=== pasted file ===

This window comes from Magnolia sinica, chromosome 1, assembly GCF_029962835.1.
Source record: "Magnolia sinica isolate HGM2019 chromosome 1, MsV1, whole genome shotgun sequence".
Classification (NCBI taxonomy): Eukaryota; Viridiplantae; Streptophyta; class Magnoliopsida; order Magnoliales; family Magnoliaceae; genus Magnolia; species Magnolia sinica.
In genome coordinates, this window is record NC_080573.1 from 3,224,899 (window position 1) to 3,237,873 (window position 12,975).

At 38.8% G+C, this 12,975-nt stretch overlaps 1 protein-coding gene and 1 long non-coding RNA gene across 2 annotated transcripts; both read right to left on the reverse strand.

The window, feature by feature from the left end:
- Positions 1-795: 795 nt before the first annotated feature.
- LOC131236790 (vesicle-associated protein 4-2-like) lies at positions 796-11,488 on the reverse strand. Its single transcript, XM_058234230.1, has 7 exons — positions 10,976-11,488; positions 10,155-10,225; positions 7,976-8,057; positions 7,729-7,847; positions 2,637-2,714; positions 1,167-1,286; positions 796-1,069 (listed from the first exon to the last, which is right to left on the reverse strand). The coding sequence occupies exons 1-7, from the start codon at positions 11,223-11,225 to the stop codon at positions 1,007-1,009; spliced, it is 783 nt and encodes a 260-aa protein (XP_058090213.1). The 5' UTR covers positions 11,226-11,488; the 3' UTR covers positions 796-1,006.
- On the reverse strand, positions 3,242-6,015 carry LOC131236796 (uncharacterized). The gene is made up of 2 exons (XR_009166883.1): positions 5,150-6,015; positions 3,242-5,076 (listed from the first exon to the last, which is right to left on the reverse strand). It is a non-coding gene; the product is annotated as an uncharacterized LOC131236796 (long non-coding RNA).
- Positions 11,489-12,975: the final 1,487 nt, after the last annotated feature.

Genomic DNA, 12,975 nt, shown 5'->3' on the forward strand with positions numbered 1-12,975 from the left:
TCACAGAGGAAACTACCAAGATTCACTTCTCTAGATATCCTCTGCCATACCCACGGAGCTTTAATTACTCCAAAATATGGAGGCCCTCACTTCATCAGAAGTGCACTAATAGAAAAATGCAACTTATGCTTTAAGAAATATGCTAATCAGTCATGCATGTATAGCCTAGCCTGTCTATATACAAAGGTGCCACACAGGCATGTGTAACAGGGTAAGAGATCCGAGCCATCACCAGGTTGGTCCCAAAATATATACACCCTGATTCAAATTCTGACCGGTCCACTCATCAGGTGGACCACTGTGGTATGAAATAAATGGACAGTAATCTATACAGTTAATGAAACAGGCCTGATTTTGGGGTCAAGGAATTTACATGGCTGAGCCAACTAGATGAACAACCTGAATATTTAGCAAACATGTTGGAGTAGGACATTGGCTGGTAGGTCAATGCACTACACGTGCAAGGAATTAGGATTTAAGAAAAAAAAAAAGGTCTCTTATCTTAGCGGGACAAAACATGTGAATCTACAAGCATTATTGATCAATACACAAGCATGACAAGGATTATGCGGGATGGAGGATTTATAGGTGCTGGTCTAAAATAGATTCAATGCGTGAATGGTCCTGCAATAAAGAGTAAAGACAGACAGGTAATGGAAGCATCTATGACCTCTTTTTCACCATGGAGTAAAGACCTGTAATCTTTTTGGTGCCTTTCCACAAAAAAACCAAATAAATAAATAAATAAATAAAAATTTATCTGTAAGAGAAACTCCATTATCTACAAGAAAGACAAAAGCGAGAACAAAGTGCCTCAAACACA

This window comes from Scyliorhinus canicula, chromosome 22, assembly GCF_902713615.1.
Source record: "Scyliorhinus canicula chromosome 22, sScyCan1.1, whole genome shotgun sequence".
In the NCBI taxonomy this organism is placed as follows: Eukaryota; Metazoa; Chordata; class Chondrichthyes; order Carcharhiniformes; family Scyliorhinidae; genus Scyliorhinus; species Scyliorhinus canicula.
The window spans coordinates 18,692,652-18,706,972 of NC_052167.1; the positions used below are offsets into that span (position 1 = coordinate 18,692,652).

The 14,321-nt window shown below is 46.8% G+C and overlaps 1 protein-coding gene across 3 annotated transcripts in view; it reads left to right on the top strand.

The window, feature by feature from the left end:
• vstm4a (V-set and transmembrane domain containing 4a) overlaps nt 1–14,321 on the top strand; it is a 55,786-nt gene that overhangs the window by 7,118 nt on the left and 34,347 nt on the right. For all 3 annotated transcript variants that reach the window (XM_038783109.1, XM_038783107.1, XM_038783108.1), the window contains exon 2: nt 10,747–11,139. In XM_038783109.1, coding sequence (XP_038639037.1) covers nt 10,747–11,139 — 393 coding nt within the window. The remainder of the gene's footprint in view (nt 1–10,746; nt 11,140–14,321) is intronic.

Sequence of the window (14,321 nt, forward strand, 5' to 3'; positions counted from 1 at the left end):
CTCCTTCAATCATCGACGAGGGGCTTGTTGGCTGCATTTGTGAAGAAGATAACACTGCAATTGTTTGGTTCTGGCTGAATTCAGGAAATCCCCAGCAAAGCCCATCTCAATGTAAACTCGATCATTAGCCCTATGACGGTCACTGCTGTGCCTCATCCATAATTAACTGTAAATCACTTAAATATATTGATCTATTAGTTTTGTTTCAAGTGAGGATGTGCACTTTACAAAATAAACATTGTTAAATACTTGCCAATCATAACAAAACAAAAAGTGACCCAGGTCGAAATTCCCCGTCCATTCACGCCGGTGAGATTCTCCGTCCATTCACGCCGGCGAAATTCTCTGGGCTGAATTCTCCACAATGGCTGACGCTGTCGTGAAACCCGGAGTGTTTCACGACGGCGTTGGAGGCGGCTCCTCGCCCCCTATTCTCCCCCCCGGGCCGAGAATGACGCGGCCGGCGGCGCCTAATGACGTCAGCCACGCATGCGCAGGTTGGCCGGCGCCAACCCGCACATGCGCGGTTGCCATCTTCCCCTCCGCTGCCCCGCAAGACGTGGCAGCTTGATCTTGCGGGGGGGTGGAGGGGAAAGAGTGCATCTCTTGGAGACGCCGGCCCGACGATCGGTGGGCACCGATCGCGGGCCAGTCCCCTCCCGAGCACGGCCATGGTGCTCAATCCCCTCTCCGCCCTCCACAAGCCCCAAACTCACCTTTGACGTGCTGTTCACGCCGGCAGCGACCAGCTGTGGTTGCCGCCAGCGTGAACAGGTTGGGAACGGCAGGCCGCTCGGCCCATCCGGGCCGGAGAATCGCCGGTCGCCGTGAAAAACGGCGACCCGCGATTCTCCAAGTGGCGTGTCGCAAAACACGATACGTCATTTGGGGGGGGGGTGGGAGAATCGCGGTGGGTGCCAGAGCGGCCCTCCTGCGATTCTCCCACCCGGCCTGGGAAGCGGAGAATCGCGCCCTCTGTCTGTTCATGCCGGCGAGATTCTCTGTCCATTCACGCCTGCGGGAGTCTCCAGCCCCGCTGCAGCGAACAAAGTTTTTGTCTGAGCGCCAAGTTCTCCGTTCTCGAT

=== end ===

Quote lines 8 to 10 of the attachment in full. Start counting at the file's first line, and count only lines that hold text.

- LOC131236790 (vesicle-associated protein 4-2-like) lies at positions 796-11,488 on the reverse strand. Its single transcript, XM_058234230.1, has 7 exons — positions 10,976-11,488; positions 10,155-10,225; positions 7,976-8,057; positions 7,729-7,847; positions 2,637-2,714; positions 1,167-1,286; positions 796-1,069 (listed from the first exon to the last, which is right to left on the reverse strand). The coding sequence occupies exons 1-7, from the start codon at positions 11,223-11,225 to the stop codon at positions 1,007-1,009; spliced, it is 783 nt and encodes a 260-aa protein (XP_058090213.1). The 5' UTR covers positions 11,226-11,488; the 3' UTR covers positions 796-1,006.
- On the reverse strand, positions 3,242-6,015 carry LOC131236796 (uncharacterized). The gene is made up of 2 exons (XR_009166883.1): positions 5,150-6,015; positions 3,242-5,076 (listed from the first exon to the last, which is right to left on the reverse strand). It is a non-coding gene; the product is annotated as an uncharacterized LOC131236796 (long non-coding RNA).
- Positions 11,489-12,975: the final 1,487 nt, after the last annotated feature.